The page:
Yesterday, my husband Harris said he was sure that a UFO had landed in our living room. As he walked up the street, on the way home from work, he saw our house ablaze with lights. Bright light, he said, was seeping through cracks in the eaves and escaping under the threshold. He said that when Lewis came to the door he was silhouetted in blinding lights - like the tyke in Close Encounters just before he was abducted by the mother ship. All this wattage, and we haven’t even put up the Christmas lights ... yet.
Here it is practically the shortest day of the year. It’s getting darker much earlier. But we don’t really notice because there are lights everywhere. We go from our bright homes, to the mall (where it’s always mid-day) and back home where we spend our evenings basking in the glow of the TV set or the computer screen. Even outside, the street lights and city lights obliterate the stars shining in the heavens. If the Magi were traveling today, they’d end up on Rte. 1 instead of at a stable in
The winter holidays - Christmas, Hanukkah and the solstice - celebrate the victory of light over darkness. But today, there is no darkness. And, without it, I wonder if we can really see the light. Maybe what we need this season is less light and a little more darkness. Instead of trying to cure seasonal depression by shining lights on people, maybe we need to give them a dose of darkness. Scientists have discovered that trees need a balance of darkness and light in order to grow. Maybe people do, too. Maybe with fewer open all-night shopping opportunities, we’d be home all snug in our beds and finally get a decent night’s sleep. Maybe if we turn down the lights in our kitchens and ate by candlelight, mealtime would seem more like a respite from the glaring world and families would linger around the table to laugh and talk. Maybe if we turn out the house lights and stand in our darkened back yards, we’d be able to see the stars.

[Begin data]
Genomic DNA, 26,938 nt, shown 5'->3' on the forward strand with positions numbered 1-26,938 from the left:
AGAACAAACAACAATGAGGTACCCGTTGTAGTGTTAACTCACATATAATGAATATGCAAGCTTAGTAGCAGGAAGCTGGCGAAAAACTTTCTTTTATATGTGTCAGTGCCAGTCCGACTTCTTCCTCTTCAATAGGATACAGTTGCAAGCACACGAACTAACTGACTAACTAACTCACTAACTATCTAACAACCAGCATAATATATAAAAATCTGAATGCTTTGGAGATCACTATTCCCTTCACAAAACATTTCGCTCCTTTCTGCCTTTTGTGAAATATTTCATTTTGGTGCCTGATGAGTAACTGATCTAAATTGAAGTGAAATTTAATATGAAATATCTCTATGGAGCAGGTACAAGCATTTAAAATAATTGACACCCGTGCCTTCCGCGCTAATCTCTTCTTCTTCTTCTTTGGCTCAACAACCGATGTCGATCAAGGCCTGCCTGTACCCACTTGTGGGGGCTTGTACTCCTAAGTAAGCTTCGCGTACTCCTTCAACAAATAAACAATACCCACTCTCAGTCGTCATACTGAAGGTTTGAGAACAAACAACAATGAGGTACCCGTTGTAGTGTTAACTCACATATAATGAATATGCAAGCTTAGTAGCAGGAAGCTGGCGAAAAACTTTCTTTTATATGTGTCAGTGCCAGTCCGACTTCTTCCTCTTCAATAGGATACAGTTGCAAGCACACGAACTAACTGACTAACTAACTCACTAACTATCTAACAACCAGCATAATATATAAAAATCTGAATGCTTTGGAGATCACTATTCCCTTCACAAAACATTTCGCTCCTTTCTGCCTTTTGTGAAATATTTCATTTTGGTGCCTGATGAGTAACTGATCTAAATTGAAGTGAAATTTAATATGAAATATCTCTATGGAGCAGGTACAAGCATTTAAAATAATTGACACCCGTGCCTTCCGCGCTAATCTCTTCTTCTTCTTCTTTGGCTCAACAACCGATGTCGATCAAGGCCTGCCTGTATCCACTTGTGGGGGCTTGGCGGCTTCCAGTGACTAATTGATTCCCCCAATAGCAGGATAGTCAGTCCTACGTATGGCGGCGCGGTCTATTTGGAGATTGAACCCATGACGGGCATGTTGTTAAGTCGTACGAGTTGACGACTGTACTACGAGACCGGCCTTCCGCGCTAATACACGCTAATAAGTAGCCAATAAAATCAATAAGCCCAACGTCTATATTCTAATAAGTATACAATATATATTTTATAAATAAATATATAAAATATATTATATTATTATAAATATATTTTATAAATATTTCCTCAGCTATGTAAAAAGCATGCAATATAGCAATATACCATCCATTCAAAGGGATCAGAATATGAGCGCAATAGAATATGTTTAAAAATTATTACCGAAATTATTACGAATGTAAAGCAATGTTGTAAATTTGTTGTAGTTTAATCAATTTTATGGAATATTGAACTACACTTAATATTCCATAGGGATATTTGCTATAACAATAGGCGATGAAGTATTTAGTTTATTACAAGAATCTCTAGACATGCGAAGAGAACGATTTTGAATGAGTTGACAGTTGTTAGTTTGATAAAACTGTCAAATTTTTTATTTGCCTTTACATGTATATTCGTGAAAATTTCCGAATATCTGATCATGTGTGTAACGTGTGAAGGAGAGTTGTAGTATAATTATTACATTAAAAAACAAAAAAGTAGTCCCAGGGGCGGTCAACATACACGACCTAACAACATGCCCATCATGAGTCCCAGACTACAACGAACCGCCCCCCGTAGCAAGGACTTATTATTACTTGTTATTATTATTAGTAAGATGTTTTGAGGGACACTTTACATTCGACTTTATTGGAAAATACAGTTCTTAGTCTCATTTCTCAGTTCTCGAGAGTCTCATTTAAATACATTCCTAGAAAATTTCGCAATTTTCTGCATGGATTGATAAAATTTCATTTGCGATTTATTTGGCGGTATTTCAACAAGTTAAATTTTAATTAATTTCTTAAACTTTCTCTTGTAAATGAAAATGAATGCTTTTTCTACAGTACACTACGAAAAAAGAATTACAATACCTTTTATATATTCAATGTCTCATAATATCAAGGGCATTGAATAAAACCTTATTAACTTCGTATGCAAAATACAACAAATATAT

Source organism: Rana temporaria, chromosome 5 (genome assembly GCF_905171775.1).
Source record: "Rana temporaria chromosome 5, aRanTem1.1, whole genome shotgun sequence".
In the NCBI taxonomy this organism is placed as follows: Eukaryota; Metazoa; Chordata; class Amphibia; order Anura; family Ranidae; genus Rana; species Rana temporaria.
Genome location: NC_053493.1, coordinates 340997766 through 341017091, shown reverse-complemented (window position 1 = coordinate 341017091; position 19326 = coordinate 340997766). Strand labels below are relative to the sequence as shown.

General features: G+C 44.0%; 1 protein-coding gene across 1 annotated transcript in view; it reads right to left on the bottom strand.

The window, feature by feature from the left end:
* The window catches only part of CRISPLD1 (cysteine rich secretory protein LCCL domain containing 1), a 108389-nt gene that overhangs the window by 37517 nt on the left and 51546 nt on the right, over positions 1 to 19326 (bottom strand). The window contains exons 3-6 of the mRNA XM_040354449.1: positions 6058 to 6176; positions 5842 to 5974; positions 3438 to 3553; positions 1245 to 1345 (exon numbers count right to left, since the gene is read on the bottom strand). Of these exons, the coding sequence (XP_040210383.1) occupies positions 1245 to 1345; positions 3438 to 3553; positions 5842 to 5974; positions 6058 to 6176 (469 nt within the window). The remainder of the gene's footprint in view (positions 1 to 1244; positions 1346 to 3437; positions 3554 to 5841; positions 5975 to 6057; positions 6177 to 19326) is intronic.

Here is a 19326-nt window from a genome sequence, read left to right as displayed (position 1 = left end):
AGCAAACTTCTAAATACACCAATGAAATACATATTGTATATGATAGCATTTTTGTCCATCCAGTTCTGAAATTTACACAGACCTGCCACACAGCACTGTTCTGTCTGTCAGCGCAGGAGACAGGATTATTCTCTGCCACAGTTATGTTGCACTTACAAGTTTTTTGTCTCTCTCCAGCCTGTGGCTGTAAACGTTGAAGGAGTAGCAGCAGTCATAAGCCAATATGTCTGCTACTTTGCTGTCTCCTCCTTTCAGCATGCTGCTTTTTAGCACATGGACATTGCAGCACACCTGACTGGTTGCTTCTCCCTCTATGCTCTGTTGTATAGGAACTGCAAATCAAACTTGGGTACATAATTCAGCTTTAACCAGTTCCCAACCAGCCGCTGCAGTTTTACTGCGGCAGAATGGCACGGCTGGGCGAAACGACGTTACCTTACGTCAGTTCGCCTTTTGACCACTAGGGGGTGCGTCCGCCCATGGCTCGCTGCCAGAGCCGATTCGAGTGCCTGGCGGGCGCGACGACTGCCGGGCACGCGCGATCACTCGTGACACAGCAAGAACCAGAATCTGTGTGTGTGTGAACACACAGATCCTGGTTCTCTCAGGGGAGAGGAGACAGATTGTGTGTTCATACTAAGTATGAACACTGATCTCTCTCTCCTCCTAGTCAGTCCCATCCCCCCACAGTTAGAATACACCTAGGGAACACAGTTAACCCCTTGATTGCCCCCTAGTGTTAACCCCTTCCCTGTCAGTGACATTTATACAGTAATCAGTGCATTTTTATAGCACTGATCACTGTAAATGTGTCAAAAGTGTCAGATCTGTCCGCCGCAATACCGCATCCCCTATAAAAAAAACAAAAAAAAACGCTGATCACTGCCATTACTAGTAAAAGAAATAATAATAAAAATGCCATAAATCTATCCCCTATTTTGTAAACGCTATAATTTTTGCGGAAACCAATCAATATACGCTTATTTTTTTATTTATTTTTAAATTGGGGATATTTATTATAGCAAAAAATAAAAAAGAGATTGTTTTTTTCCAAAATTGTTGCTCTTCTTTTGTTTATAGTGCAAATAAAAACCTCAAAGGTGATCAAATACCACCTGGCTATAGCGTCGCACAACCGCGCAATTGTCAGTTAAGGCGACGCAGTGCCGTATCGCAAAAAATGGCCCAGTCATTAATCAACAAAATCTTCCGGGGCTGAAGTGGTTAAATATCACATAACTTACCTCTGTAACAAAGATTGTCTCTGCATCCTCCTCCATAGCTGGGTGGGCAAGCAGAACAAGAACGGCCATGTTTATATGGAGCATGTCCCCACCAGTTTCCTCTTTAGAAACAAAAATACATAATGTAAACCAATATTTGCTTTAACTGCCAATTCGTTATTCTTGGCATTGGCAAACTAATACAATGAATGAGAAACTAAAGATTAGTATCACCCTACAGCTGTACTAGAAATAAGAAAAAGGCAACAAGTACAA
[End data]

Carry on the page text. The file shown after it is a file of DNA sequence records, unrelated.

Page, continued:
But why stop there? Why not unplug the TV and instead of watching a Christmas special, make a special Christmas. Build a fire in the fireplace and toast marshmallows, make greeting cards together, bake cookies or read a holiday story out loud. Unplug the computer and the Nintendo and dig out the Scrabble or play cards. Let your kids and their friends swap the Internet for their imaginations. Go to bed early and get up at dawn. Stroll around the block after dinner and stop to look at the holiday lights shining in the night. If you pass my house, and it looks like a UFO has just landed, please stop in and remind me to turn off some lights.
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